US gauging threat after bin Laden killed

Cayman hotels monitoring travel

Although the United States has concerns that al-Qaida will retaliate after US commandos killed Osama bin Laden, there have been no instructions to increase security on flights coming from or going to America.

The Department of State released a statement on Sunday, 1 May, that US citizens travelling and residing abroad should be alert to anti-American violence in sensitive areas and that its government facilities worldwide remained on a heightened state of alert.

An official at the US Transportation Security Administration told the Compass on Monday that the situation is being monitored.

“The Transportation Security Administration continually evaluates the latest threats and screening measures which are implemented based on the latest intelligence. As always, passengers may notice a variety of security measures at US airports to include the use of explosives detection technology, physical bag checks, random gate screening, canine teams and behaviour detection officers,” the official said. “We ask the travelling public to remain vigilant and report any suspicious activity to the authorities.”

A statement by Secretary of Homeland Security Janet Napolitano said efforts to combat terrorism do not fixate on one individual and that the department remains focused on protecting America against extremism.

“We remain at a heightened state of vigilance, but the Department of Homeland Security does not intend to issue an [National Terrorism Advisory System] alert at this time. I have been clear since announcing [National Terrorism Advisory System] in January that we will only issue alerts when we have specific or credible information to convey to the American public.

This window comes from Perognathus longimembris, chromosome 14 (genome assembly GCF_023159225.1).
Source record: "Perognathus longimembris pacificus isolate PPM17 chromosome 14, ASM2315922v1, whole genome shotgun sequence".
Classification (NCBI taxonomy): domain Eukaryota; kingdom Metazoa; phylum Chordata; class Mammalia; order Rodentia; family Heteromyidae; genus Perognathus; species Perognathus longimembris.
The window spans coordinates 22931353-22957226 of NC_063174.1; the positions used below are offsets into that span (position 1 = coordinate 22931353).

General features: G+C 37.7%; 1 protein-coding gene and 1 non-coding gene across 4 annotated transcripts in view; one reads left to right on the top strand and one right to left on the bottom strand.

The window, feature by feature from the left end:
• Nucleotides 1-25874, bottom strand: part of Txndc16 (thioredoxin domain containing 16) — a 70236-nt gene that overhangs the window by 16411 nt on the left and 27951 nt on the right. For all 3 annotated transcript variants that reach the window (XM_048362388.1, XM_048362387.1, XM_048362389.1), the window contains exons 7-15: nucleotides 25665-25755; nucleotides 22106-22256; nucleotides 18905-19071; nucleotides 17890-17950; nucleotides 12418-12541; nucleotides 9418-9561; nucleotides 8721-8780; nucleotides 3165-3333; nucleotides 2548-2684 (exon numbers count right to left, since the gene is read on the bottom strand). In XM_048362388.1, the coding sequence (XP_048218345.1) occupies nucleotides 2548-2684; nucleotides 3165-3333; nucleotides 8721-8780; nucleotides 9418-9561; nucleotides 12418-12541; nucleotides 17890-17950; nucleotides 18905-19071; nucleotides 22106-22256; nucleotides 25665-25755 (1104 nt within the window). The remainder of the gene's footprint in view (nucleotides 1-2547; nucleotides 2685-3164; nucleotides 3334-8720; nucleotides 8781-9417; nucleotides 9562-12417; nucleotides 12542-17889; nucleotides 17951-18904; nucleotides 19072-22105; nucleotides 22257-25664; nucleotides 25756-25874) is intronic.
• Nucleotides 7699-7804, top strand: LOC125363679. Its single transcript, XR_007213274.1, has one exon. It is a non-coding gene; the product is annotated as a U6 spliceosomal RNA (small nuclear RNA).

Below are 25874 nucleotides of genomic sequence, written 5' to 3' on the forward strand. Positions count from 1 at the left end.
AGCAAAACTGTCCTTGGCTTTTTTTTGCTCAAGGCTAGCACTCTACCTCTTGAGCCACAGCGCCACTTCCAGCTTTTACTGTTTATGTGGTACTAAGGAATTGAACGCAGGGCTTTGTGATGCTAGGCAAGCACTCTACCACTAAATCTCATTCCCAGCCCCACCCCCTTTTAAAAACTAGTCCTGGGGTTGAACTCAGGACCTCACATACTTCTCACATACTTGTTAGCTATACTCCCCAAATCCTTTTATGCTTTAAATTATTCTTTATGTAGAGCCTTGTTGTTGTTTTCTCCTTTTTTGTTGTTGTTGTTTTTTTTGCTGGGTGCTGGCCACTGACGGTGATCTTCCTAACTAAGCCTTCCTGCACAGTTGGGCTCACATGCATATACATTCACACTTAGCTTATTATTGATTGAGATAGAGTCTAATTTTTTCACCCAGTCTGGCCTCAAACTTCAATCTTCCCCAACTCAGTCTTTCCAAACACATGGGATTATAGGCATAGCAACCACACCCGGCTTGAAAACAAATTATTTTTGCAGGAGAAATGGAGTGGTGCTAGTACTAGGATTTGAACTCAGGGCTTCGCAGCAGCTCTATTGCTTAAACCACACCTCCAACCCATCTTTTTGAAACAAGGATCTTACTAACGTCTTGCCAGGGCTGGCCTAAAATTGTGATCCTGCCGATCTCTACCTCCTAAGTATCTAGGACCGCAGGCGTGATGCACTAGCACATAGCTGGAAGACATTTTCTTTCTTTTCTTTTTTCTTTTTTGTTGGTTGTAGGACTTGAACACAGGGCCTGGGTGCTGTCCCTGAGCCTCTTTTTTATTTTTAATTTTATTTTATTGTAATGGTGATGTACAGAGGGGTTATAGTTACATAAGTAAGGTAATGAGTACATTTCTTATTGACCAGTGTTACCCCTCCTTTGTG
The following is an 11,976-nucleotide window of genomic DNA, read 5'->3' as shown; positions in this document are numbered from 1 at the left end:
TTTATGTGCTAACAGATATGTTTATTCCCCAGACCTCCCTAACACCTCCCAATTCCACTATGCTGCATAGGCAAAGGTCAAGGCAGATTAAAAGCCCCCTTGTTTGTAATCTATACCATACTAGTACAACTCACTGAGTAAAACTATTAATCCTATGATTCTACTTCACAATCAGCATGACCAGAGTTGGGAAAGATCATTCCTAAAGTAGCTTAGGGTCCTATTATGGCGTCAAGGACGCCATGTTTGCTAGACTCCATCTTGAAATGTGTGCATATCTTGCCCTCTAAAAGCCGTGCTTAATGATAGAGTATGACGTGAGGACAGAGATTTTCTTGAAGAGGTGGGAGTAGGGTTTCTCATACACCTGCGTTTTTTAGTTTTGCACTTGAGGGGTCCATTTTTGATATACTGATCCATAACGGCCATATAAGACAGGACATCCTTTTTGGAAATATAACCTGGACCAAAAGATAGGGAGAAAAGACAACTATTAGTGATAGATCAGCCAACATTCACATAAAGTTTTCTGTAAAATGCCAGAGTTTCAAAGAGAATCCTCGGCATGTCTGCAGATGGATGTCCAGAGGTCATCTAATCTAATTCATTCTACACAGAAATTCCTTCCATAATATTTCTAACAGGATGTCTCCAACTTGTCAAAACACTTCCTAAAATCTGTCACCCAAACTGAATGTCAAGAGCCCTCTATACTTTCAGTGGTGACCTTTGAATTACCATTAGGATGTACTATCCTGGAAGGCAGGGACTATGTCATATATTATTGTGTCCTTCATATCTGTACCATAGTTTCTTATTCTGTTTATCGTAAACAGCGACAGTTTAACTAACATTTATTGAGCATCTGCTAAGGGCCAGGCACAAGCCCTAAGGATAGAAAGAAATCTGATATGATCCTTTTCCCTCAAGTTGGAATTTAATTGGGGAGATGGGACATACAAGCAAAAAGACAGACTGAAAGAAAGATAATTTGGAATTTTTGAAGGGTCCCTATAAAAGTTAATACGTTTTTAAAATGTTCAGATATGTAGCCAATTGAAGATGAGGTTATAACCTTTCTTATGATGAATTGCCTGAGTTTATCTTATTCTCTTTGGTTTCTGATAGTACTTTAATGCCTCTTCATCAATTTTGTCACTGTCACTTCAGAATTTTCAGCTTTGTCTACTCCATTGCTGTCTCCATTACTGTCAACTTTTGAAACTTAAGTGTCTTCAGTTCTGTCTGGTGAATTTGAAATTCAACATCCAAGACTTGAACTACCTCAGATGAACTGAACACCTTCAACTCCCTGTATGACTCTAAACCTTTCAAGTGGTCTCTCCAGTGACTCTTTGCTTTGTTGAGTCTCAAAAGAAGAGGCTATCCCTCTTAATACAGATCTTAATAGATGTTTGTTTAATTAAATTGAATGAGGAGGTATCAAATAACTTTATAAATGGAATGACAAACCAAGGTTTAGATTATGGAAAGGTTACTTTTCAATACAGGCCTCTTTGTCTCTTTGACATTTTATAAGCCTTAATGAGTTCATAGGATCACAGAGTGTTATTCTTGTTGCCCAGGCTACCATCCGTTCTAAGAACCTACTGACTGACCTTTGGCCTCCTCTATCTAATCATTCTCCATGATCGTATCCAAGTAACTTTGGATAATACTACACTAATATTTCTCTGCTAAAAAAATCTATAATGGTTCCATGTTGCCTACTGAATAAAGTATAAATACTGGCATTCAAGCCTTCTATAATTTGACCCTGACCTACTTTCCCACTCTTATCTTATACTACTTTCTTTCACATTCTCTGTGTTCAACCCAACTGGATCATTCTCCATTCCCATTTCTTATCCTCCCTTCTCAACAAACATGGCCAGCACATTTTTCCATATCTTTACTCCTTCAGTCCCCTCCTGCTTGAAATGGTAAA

“However, our security posture, which always includes a number of measures both seen and unseen, will continue to respond appropriately to protect the American people from an evolving threat picture both in the coming days and beyond,” said Ms Napolitano.

The National Terrorism Advisory System is based on a concise summary of potential threats, including geographic region, mode of transportation and steps being taken to ensure safety. The system was developed by a variety of federal, state, local, tribal and private sector partners and introduced on 20 April, 2011.

Hoteliers circumspect

Cayman’s hoteliers were circumspect about the potential impact on tourism numbers and were following the situation as it developed.

“We have not seen any unusual behaviour as of yet, no cancellations so far have been reported,” said Laura Skec of Grand Cayman Marriott Beach Resort. “I think that through the week we may see how this news will impact us.”

The Ritz-Carlton, Grand Cayman reported that there had been no sign of cancellations Monday driven by the news.

“Our pickup over the weekend, particularly for the next 30 days, was quite strong,” said Melissa Ladley, communications director.

Paul Robinson, marketing director of The Reef, was in Memphis when contacted by the Compass. Mr. Robinson said he had received no reports of problems due to bin Laden’s death.

“Americans seem to be on a bi-partisian high today,” he said. “Bush, the Republican president said ‘we would not rest until we get bin Laden’, and Obama, a Democrat, finished the job.

“Unless something happens, I don’t anticipate a big reaction from the American public. Americans are determined not to show fear and let the ‘Middle Eastern thugs’ affect their lives. The American Muslim community seems to be as relieved as everyone else that Osama is gone. Maybe now we can enjoy better relations all the way round,” he said.